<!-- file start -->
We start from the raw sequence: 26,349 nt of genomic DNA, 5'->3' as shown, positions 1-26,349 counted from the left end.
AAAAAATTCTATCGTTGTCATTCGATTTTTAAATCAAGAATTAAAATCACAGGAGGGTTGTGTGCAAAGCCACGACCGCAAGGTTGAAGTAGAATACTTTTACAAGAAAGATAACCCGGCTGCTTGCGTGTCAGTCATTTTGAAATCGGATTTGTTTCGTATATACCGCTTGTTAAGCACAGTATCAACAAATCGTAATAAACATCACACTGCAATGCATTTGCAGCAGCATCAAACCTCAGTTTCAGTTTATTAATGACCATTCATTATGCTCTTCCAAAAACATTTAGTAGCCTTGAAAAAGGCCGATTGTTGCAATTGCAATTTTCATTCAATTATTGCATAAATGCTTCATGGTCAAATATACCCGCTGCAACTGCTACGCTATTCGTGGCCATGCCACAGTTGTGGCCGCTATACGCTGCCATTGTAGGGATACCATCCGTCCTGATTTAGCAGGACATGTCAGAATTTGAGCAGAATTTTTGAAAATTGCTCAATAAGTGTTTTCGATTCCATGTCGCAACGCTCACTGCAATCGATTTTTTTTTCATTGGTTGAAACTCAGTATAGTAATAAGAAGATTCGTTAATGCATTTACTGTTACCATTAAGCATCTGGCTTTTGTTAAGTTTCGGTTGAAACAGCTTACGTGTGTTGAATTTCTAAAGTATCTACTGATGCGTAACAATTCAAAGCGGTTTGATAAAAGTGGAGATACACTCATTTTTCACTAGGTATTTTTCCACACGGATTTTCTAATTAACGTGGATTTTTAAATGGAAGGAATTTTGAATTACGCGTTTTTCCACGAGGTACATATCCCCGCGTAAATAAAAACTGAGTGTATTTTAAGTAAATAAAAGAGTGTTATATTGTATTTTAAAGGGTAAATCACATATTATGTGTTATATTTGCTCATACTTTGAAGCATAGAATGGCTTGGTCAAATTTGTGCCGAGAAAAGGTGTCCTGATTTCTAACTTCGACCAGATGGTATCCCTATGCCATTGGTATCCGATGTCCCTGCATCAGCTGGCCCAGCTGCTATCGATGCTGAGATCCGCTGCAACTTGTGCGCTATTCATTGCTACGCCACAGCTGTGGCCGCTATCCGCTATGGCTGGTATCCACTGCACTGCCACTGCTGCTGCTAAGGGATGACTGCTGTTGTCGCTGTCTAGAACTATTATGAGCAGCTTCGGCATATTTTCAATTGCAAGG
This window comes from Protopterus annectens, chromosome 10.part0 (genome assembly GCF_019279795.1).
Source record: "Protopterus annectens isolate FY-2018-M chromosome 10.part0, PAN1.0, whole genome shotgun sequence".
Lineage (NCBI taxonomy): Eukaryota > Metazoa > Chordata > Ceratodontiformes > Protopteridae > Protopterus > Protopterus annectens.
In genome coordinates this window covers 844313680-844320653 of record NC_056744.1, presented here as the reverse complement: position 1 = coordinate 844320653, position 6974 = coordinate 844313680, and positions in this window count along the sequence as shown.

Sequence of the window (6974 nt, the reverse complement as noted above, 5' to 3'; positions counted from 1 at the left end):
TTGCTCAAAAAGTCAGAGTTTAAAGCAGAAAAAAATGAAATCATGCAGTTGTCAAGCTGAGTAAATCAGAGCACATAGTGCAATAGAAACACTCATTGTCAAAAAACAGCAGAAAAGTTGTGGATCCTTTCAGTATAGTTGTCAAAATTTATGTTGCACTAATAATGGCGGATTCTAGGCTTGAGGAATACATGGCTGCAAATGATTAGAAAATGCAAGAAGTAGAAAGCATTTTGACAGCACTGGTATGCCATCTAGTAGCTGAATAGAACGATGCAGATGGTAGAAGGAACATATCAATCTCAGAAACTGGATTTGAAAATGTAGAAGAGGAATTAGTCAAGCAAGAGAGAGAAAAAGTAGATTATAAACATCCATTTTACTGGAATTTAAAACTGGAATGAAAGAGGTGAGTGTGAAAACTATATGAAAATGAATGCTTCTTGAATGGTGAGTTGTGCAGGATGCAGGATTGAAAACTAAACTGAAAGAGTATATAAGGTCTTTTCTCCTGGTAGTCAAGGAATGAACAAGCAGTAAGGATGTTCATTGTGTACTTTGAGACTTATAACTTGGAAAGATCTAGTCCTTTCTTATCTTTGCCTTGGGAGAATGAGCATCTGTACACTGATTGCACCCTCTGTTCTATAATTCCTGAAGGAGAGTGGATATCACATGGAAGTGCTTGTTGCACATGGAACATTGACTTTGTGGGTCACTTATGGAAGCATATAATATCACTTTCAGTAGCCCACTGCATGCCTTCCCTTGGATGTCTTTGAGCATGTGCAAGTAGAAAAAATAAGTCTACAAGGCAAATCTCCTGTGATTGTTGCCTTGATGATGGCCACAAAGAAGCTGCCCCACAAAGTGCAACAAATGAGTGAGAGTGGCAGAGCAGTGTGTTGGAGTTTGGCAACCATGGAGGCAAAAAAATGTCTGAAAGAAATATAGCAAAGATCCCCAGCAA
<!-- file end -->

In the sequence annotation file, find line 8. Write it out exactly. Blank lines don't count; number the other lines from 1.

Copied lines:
TTGCTCAAAAAGTCAGAGTTTAAAGCAGAAAAAAATGAAATCATGCAGTTGTCAAGCTGAGTAAATCAGAGCACATAGTGCAATAGAAACACTCATTGTCAAAAAACAGCAGAAAAGTTGTGGATCCTTTCAGTATAGTTGTCAAAATTTATGTTGCACTAATAATGGCGGATTCTAGGCTTGAGGAATACATGGCTGCAAATGATTAGAAAATGCAAGAAGTAGAAAGCATTTTGACAGCACTGGTATGCCATCTAGTAGCTGAATAGAACGATGCAGATGGTAGAAGGAACATATCAATCTCAGAAACTGGATTTGAAAATGTAGAAGAGGAATTAGTCAAGCAAGAGAGAGAAAAAGTAGATTATAAACATCCATTTTACTGGAATTTAAAACTGGAATGAAAGAGGTGAGTGTGAAAACTATATGAAAATGAATGCTTCTTGAATGGTGAGTTGTGCAGGATGCAGGATTGAAAACTAAACTGAAAGAGTATATAAGGTCTTTTCTCCTGGTAGTCAAGGAATGAACAAGCAGTAAGGATGTTCATTGTGTACTTTGAGACTTATAACTTGGAAAGATCTAGTCCTTTCTTATCTTTGCCTTGGGAGAATGAGCATCTGTACACTGATTGCACCCTCTGTTCTATAATTCCTGAAGGAGAGTGGATATCACATGGAAGTGCTTGTTGCACATGGAACATTGACTTTGTGGGTCACTTATGGAAGCATATAATATCACTTTCAGTAGCCCACTGCATGCCTTCCCTTGGATGTCTTTGAGCATGTGCAAGTAGAAAAAATAAGTCTACAAGGCAAATCTCCTGTGATTGTTGCCTTGATGATGGCCACAAAGAAGCTGCCCCACAAAGTGCAACAAATGAGTGAGAGTGGCAGAGCAGTGTGTTGGAGTTTGGCAACCATGGAGGCAAAAAAATGTCTGAAAGAAATATAGCAAAGATCCCCAGCAA